Toyota creates packaged hydrogen fuel cell module for vehicles and generators
Toyota Motor Co. has developed an all-in-one product that packages a hydrogen-electric fuel cell (FC) system into a compact module and plans to begin selling the system this year. The new module is designed for easy incorporation by companies that are developing and manufacturing FC products for a wide variety of applications, including mobility such as trucks, buses, trains, and ships, and stationary generators.
In addition to its effort to popularize fuel cell electric vehicles (FCEVs), Toyota aims to continue to strengthen its initiatives as an FC system supplier to promote hydrogen utilization through the popularization of FC products by working with various FC product partners. The focus is on reducing CO2 emissions to curtail global warming and to contribute to the achievement of carbon neutrality.
Toyota has been taking various initiatives toward the creation of a hydrogen society, or at least one that makes hydrogen an adopted fuel alternative, such as selling its Mirai FCEV and the SORA FCEV bus. It has also been selling FC systems to partner product companies and allowing the royalty-free use of its FCEV-related patent licenses. Through these efforts, the company has learned that many companies involved in FC products in a variety of industries are looking for FC systems that can be easily adapted to their own products.
To address these needs, Toyota has developed a product that packages the individual FC system-related products of its second-generation Toyota Mirai with enhanced performance, such as the FC stack, as well as components that handle air supply, hydrogen supply, cooling, and power control, into a single compact module. The new module is available in four models: a vertical type (Type I) and a horizontal type (Type II), with a rated output of either 60 kW or 80 kW for each.
Benefits: Versatility is key
The new module has a wide voltage range (400 to 750 V) and can be connected directly to an existing electrical vehicle that has a motor, inverter, and battery, etc., thanks to a built-in, dedicated FC boost converter that simplifies the development and manufacture of FC products. The system's modularization greatly improves convenience.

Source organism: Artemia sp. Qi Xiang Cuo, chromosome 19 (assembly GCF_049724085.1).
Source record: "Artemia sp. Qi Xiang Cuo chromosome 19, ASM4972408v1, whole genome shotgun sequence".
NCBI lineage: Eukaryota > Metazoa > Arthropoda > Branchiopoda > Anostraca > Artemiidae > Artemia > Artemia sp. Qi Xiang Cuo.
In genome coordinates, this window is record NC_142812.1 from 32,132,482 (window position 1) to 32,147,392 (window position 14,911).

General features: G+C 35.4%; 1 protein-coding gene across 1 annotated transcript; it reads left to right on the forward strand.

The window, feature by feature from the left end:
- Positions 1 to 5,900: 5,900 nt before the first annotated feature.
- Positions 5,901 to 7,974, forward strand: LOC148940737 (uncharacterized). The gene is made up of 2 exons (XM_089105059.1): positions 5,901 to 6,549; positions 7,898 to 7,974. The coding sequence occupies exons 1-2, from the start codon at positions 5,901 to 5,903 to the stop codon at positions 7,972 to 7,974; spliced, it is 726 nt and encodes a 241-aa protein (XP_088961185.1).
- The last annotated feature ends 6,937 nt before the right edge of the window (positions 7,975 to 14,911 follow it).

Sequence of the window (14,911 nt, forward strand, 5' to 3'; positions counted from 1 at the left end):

The module was designed to work in a broad range of operating environments, ensuring system operation at low or high temperatures, at higher altitude where the oxygen level is lower, and under applications involving vibration.
A neat feature is that the four module models can be combined according to the application, building in flexibility for adapting to the output level and amount of installation space available. Toyota says this modularization eliminates the need to create designs for individually installing FC system-related components and to connect individual components. It also integrates and decreases the number of locations the module must be connected to a device, allowing for easy installation.
To ensure safety related to the use of hydrogen and high voltage, the countermeasures cultivated during the development of electrified vehicles such as FCEVs and HEVs were implemented. These measures are based on the basic approach of ensuring that hydrogen does not leak and, in the unlikely event that any leaks should occur, ensuring their immediate detection and stoppage.
If FC product companies decide to use the module, they have the option to request the support of highly experienced Toyota engineers in determining the optimal layout and design according to fuel economy, usage duration, running cost, etc.
Toyota says the new module has achieved a world-class, top-level output density-per-unit volume by capitalizing on the characteristics of the compact Toyota FC system, which eliminated the humidifier by circulating the water generated during power generation inside the FC stack.
Lastly, Toyota says the maintenance requirements of the new module have been simplified and should be infrequent, helping to reduce the total cost, which includes procurement and usage, and even disposal.
Published April 2021
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